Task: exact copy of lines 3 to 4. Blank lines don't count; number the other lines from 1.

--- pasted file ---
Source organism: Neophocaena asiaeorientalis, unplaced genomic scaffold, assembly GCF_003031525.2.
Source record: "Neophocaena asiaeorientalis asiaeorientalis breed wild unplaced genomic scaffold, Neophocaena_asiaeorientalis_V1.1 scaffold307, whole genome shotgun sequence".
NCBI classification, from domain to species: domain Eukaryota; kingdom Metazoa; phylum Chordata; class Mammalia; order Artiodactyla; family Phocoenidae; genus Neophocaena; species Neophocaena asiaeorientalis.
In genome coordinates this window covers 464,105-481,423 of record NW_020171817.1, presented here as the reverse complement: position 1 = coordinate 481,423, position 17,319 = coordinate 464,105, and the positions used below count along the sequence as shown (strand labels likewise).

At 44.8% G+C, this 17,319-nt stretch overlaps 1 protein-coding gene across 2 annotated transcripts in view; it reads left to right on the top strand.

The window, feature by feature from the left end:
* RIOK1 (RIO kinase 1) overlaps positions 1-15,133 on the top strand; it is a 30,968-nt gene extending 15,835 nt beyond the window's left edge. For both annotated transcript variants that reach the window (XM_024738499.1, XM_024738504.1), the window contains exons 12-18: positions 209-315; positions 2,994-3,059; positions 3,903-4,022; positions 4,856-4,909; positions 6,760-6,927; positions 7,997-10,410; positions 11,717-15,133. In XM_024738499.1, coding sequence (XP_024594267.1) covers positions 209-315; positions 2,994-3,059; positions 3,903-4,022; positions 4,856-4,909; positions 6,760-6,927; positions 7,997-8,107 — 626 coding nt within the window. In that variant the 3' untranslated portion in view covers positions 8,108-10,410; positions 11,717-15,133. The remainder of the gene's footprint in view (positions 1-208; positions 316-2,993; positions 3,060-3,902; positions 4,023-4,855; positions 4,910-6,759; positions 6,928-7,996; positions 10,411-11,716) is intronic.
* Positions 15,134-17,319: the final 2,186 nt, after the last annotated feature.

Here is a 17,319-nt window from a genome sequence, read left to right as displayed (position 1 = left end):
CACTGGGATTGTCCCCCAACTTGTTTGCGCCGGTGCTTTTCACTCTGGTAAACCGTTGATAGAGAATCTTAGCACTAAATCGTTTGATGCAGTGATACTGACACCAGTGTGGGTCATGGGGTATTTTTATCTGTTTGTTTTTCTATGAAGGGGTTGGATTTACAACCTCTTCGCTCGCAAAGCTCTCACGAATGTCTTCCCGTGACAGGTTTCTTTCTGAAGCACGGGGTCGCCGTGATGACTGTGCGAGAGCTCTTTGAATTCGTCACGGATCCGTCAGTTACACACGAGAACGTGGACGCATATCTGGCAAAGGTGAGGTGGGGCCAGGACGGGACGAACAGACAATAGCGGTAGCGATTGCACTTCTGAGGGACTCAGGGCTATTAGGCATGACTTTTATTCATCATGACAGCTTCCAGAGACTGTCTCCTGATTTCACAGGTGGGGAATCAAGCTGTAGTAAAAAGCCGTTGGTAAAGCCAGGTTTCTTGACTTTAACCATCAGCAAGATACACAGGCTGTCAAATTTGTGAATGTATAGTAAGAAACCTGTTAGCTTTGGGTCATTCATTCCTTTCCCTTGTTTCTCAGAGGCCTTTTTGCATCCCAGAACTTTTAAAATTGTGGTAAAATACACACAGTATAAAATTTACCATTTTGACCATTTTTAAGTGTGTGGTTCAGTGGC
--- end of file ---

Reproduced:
NCBI classification, from domain to species: domain Eukaryota; kingdom Metazoa; phylum Chordata; class Mammalia; order Artiodactyla; family Phocoenidae; genus Neophocaena; species Neophocaena asiaeorientalis.
In genome coordinates this window covers 464,105-481,423 of record NW_020171817.1, presented here as the reverse complement: position 1 = coordinate 481,423, position 17,319 = coordinate 464,105, and the positions used below count along the sequence as shown (strand labels likewise).